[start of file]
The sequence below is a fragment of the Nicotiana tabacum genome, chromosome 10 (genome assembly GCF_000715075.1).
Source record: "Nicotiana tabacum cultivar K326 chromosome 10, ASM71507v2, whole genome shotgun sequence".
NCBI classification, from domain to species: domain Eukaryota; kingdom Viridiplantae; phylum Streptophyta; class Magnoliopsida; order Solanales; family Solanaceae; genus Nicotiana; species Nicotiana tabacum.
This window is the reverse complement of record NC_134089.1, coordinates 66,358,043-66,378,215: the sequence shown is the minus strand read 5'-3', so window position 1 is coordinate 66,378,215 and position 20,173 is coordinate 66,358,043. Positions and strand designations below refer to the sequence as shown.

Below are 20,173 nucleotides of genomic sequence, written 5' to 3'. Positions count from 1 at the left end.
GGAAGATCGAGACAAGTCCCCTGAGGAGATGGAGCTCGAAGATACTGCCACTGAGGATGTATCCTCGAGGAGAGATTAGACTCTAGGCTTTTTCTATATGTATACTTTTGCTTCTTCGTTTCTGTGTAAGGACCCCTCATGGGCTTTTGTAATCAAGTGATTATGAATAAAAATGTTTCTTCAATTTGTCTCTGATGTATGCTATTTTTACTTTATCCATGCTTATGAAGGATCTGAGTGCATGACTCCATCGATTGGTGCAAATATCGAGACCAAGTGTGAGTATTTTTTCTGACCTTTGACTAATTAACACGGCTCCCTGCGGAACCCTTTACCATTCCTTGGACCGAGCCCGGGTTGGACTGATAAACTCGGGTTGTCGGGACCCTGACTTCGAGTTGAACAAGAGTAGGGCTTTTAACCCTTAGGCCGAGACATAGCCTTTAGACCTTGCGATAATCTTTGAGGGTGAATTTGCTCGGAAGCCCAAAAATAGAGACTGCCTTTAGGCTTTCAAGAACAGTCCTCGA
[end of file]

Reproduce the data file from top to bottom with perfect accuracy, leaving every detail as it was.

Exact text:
The sequence below is a fragment of the Nicotiana tabacum genome, chromosome 10 (genome assembly GCF_000715075.1).
Source record: "Nicotiana tabacum cultivar K326 chromosome 10, ASM71507v2, whole genome shotgun sequence".
NCBI classification, from domain to species: domain Eukaryota; kingdom Viridiplantae; phylum Streptophyta; class Magnoliopsida; order Solanales; family Solanaceae; genus Nicotiana; species Nicotiana tabacum.
This window is the reverse complement of record NC_134089.1, coordinates 66,358,043-66,378,215: the sequence shown is the minus strand read 5'-3', so window position 1 is coordinate 66,378,215 and position 20,173 is coordinate 66,358,043. Positions and strand designations below refer to the sequence as shown.

Below are 20,173 nucleotides of genomic sequence, written 5' to 3'. Positions count from 1 at the left end.
GGAAGATCGAGACAAGTCCCCTGAGGAGATGGAGCTCGAAGATACTGCCACTGAGGATGTATCCTCGAGGAGAGATTAGACTCTAGGCTTTTTCTATATGTATACTTTTGCTTCTTCGTTTCTGTGTAAGGACCCCTCATGGGCTTTTGTAATCAAGTGATTATGAATAAAAATGTTTCTTCAATTTGTCTCTGATGTATGCTATTTTTACTTTATCCATGCTTATGAAGGATCTGAGTGCATGACTCCATCGATTGGTGCAAATATCGAGACCAAGTGTGAGTATTTTTTCTGACCTTTGACTAATTAACACGGCTCCCTGCGGAACCCTTTACCATTCCTTGGACCGAGCCCGGGTTGGACTGATAAACTCGGGTTGTCGGGACCCTGACTTCGAGTTGAACAAGAGTAGGGCTTTTAACCCTTAGGCCGAGACATAGCCTTTAGACCTTGCGATAATCTTTGAGGGTGAATTTGCTCGGAAGCCCAAAAATAGAGACTGCCTTTAGGCTTTCAAGAACAGTCCTCGA